Companies Act 2006 – Section 764

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Section 764: Power to alter authorised minimum

1079. This section replaces section 118(1) of the 1985 Act and restates section 118(2) and
(3) of that Act. The power to alter the authorised minimum, contained in section 118, is
carried forward but this has been updated to reflect the fact that in future companies will be
able to satisfy the authorised minimum in sterling or the prescribed euro equivalent of the
sterling amount (see section 763).

1080. Section 764 also contains a new provision which enables the Secretary of State, in
regulations made under the Act, to alter both the sterling amount of the authorised minimum
and to make a corresponding alteration to the prescribed euro equivalent (which is to be
determined by applying an appropriate spot rate of exchange to the sterling amount and
rounding up to the nearest 100 euros – see subsection (2)).

1081. As now, the power in this section will enable the Secretary of State to alter the
sterling amount of the authorised minimum, for example from £50,000 to £60,000, (and the

prescribed euro equivalent) should it become necessary to do so (for example, because of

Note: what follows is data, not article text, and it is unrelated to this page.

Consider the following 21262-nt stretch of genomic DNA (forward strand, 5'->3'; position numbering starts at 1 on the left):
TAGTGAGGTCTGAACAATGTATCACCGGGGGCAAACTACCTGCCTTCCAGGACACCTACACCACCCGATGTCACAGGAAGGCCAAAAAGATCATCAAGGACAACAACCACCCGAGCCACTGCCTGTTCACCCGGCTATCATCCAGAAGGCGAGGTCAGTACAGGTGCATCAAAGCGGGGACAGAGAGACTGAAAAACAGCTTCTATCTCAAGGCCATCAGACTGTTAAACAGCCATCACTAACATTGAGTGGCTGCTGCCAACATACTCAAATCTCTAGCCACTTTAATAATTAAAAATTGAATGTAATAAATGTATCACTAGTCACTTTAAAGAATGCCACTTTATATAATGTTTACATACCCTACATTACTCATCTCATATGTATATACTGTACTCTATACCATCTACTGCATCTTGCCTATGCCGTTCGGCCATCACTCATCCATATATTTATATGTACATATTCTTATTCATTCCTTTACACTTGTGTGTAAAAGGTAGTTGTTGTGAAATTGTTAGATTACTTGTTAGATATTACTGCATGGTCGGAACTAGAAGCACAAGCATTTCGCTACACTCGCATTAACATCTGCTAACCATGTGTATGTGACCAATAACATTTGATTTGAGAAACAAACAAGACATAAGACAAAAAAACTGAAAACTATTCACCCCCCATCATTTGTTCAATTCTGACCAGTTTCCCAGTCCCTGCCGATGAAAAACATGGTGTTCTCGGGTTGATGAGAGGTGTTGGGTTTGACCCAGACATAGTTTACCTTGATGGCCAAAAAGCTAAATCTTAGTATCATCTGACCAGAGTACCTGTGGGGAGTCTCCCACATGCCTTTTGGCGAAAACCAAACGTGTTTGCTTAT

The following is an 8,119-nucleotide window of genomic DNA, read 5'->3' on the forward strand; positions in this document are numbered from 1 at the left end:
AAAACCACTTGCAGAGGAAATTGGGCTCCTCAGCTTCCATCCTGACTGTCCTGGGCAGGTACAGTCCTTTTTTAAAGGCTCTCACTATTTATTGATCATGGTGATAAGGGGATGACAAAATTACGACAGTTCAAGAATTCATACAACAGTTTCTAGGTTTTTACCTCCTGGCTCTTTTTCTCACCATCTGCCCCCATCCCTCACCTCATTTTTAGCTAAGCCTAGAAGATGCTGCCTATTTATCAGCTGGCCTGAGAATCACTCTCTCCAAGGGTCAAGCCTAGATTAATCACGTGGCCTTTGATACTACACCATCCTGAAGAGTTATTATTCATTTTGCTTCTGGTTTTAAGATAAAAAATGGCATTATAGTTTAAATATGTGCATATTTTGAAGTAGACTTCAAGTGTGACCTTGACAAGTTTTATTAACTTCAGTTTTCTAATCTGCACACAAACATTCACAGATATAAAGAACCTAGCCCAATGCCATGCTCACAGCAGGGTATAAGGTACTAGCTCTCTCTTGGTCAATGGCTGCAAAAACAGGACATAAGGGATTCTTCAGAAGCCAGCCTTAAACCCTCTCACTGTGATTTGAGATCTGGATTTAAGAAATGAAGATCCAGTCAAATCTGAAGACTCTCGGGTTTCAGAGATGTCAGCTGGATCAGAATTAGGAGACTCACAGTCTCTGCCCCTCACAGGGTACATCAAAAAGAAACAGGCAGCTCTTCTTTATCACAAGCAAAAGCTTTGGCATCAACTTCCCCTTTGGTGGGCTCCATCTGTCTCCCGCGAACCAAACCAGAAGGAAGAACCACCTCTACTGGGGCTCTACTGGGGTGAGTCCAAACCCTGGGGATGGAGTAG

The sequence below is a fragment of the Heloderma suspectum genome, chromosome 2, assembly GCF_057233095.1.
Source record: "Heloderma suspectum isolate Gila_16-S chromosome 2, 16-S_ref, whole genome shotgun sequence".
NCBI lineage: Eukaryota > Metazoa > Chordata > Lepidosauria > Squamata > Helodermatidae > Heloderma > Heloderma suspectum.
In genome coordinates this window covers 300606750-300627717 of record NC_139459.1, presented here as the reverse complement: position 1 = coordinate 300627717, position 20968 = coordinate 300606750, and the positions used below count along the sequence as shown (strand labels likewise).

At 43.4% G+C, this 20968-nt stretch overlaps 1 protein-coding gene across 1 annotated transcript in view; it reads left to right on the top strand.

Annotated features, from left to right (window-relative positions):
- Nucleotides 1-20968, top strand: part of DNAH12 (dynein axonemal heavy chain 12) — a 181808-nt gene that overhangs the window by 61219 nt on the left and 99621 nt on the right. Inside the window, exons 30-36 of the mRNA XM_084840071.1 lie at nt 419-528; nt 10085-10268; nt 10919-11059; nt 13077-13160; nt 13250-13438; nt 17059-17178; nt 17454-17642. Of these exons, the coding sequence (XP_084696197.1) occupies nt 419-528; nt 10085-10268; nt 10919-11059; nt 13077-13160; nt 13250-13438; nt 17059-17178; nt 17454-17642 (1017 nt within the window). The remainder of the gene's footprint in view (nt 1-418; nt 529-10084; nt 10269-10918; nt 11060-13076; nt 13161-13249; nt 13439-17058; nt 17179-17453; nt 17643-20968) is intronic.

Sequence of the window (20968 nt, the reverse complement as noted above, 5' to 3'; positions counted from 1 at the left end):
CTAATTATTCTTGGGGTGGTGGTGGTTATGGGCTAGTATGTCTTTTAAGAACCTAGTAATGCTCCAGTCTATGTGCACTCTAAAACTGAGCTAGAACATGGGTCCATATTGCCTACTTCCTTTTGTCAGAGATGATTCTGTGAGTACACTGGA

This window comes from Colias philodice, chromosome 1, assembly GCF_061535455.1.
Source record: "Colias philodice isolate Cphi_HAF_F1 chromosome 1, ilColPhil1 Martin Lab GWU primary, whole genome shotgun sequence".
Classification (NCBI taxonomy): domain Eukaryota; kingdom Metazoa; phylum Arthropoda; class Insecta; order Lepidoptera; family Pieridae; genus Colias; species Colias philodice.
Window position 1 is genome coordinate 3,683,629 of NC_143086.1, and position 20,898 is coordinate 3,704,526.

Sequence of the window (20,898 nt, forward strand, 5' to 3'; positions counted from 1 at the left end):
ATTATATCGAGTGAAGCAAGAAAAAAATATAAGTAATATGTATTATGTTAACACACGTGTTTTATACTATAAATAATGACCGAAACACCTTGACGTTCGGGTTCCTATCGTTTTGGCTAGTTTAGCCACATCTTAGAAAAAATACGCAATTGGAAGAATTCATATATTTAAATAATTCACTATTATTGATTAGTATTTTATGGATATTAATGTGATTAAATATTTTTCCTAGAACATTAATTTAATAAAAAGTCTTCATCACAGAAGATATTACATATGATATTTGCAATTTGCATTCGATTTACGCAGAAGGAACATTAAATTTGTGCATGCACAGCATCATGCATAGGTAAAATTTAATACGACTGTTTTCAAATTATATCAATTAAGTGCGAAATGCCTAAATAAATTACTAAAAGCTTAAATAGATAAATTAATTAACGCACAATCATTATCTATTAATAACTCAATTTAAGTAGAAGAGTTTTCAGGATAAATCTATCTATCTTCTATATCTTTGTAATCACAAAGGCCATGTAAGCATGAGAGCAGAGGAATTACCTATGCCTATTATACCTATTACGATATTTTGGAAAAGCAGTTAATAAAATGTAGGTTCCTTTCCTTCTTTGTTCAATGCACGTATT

changes to the prescribed minimum capital requirement for public companies at EU level) or
desirable (for example, if it was considered appropriate for business reasons to raise or lower
the minimum share capital requirement for public companies within the limits permitted by
the Second Company Law Directive).

Section 765: Authorised minimum: application of initial requirement

1082. This section is a new provision which prescribes how the authorised minimum is to be
met. Subsection (1) makes it clear that the authorised minimum may be satisfied by reference
to allotted share capital denominated in sterling or euros (but not a combination of both).

1083. Where a company has allotted sterling and euro shares, the question of whether the
authorised minimum has been satisfied will be determined firstly by reference to the total
sterling amount of the company’s allotted share capital and then by reference to the
company’s euros shares (see subsection (2)). To take an example, if a company has allotted
sterling shares to the total value of £25,000 and euro shares to the equivalent of £60,000, the
authorised minimum will have been satisfied in euros. If the same company had allotted
sterling shares to the total value of £10,000 and euro shares to the equivalent of £40,000 it
would not have satisfied the minimum share capital requirement for a public company as the
authorised minimum may be satisfied in sterling or euro but not partly in sterling and partly
in euro.

Section 766: Authorised minimum: application where shares denominated in different
currencies etc

1084. This section is a new provision which enables the Secretary of State to prescribe, in
regulations made under the Act, how references to the authorised minimum are to be applied